Only four of his seven years with the club took place in the 2000’s but the bulk of his statistics were accumulated in that time. He was a presence like no other in the middle of the field as a possession receiver and is responsible for two of the greatest catches made in Dolphins’ history.
Receiver #6: Brandon Marshall
Tight End: Randy McMichael
As far as numbers go, McMichael would’ve been number two on the wide receiver list and is far and away the top tight end. He led Dolphins tight ends in receptions, yards, touchdowns, and spousal dispute incidents. Way to go, Randy.
Two Tight End set: Charles Clay
Left Tackle: Jake Long
The end of his Dolphins’ tenure was unceremonious, but Long was considered one of the two best left tackles in football from the time he entered the league through the 2010 season.
He and Joe Thomas were 1a and 1b at the position. He was a force in the run game, a wall in pass pro and one of the real vocal leaders this team has had in its past, downtrodden, twenty years.
Backup: Branden Albert
Left Guard: Jaime Nails
It was really just one year of dominance for the 360 pound behemoth that played like his name suggested. He was an expert at getting outside on pulling plays and springing Ricky to some long gallops. Nails’ time was cut short due to injuries (you try carrying nearly 400 pounds around) but he was something to behold when healthy.
Backup: Mark Dixon
Center: Mike Pouncey
Being selected in the top half of the first round at center means you better make some damn pro-bowls. Pouncey’s play on the field has been up and down lately, but he’s certainly the most talented center this team has had in two decades. His character is questionable at best, his leadership is important and his tenure with the Dolphins is the most impressive thing about him.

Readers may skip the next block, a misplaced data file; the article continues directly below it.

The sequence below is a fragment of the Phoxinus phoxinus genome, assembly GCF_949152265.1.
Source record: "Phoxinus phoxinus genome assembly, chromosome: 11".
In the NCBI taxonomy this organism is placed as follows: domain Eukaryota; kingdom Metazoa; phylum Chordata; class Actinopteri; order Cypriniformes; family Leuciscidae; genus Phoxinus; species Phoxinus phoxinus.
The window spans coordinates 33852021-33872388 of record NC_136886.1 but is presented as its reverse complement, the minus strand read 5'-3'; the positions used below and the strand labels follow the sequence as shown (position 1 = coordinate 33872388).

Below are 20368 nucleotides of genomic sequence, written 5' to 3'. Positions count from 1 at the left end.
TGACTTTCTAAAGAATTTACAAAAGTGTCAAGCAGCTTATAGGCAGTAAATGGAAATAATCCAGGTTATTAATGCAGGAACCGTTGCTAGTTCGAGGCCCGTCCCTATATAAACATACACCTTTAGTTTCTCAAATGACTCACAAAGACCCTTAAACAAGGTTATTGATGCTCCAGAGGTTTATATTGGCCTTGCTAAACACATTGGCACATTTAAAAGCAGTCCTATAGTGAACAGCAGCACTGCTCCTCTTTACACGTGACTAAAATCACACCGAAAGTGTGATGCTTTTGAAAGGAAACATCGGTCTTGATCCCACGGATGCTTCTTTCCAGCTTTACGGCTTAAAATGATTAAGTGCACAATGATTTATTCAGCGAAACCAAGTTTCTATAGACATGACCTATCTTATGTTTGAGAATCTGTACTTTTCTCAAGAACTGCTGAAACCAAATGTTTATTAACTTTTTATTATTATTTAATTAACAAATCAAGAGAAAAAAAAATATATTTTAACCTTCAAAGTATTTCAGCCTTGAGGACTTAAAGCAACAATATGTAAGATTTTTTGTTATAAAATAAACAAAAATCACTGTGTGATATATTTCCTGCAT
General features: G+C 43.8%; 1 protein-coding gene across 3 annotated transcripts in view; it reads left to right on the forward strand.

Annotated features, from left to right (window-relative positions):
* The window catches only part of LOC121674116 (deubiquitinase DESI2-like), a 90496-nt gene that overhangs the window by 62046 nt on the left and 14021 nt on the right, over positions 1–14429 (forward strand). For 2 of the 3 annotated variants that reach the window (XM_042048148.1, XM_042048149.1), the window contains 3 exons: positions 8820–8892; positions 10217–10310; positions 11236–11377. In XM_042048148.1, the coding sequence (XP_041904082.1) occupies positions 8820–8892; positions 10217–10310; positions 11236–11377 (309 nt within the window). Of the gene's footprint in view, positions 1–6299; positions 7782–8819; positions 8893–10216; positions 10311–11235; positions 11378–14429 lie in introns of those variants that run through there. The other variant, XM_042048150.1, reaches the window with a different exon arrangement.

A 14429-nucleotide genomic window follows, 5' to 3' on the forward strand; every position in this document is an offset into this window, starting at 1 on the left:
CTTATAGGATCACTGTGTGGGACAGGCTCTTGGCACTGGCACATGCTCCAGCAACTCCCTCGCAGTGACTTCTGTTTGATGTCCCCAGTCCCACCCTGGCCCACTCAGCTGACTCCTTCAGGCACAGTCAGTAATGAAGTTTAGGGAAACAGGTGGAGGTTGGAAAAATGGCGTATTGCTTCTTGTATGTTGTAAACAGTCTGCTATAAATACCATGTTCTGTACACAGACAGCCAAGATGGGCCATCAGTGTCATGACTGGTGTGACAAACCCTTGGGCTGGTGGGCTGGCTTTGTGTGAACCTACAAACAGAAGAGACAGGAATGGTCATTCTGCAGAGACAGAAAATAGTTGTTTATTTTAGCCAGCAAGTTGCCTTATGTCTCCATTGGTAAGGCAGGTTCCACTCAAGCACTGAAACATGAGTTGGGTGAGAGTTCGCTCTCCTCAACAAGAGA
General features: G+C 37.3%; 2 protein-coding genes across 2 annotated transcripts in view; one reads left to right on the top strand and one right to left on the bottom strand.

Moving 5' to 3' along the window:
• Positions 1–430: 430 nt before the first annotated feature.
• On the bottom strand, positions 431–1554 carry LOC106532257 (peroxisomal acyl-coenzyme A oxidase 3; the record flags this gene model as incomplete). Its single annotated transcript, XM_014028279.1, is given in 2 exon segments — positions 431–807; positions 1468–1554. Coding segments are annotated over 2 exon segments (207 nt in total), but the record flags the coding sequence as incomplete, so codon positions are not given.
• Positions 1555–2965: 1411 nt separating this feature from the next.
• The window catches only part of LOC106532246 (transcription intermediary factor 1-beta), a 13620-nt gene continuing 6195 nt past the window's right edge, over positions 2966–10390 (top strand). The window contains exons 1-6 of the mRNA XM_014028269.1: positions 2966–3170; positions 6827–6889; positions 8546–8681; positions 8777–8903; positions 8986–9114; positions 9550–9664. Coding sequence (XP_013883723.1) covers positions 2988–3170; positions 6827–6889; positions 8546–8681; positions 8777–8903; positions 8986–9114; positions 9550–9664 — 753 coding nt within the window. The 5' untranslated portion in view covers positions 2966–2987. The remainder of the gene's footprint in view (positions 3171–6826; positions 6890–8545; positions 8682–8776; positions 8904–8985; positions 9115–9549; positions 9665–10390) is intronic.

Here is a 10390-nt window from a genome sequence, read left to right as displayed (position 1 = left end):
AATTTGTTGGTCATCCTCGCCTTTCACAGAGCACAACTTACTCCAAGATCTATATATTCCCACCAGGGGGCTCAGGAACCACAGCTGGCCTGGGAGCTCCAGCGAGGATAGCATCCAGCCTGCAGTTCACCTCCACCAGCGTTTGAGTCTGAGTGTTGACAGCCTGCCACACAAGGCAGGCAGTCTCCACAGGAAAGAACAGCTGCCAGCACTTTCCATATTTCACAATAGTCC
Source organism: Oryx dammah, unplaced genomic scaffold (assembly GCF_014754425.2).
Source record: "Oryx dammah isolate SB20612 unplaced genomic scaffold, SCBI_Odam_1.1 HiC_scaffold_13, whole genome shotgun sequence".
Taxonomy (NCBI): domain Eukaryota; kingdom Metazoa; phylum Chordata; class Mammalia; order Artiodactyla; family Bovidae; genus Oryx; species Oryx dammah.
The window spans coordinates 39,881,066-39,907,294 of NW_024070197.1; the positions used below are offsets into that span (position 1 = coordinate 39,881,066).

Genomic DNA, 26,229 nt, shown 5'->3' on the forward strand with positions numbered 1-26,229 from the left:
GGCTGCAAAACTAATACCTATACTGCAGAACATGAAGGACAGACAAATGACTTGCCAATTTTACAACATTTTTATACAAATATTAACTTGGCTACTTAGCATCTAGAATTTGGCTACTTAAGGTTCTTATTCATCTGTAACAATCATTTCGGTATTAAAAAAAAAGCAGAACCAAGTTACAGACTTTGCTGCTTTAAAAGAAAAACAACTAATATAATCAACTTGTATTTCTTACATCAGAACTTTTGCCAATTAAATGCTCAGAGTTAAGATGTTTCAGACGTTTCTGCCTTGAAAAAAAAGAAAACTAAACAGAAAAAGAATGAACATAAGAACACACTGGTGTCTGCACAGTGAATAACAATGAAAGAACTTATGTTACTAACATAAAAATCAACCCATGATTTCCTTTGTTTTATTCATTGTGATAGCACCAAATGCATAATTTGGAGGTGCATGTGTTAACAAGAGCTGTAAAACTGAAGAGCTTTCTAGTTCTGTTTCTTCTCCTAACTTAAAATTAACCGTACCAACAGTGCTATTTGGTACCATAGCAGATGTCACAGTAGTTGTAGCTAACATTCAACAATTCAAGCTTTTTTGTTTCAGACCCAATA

Backup: Tim Ruddy
Right Guard: Todd Perry
If you want to sink yourself deeper into post-perfectville depression, go look at the starting right guards of the past 15 years for our Phins. Todd Perry notched a lot of starts and was on both lines that saw Ricky Williams run for 3,000 yards over two seasons.
Backup: Not dressing another RG
Right Tackle: Vernon Carey
Vernon Carey’s Dolphins career started off rather precariously because the team elected to trade up one spot in the first round to take him. But, from that point forward, he was a staple on the right side of the line and a formidable left tackle when asked to switch.
Backup: Todd Wade
Picking the offensive line was similar to choosing which members of the Special Olympics’ team are worthy of honors. Sure, they’re technically all-stars, but they’re still retarded. Now, for some real football players, the 2000-2015 Dolphins all-defense team.
Defensive End 1: Jason Taylor
Not much of a decision here. Defensive player of the year in 2006, king of the strip-sack-scoop-and-score, Taylor is arguably the second best player in Dolphins history. His 139.5 sacks are 6th in the history of the league. He’s eligible for Canton this summer.
In the Rotation: Adewale Ogunleye
Defensive End 2: Cameron Wake:
The embodiment of perseverance, hard work, determination and doing everything the right way. Cam Wake has sacked more quarterbacks than the number of carbs he’s consumed since joining the team in 2009. His speed rush made him the NFL’s premier pass rusher for a number of years as he now transitions into more of a part time role.
In the Rotation: Olivier Vernon
Defensive Tackle 1: Tim Bowens
A man that eats space for breakfast, lunch and dinner, Tim Bowens played a large part in leaving Zach Thomas free to make the four billion tackles he amassed in his career. Bowens picked up 22 sacks in his 11 seasons, all with the Dolphins, and received the second of his two pro-bowl bids in 2002.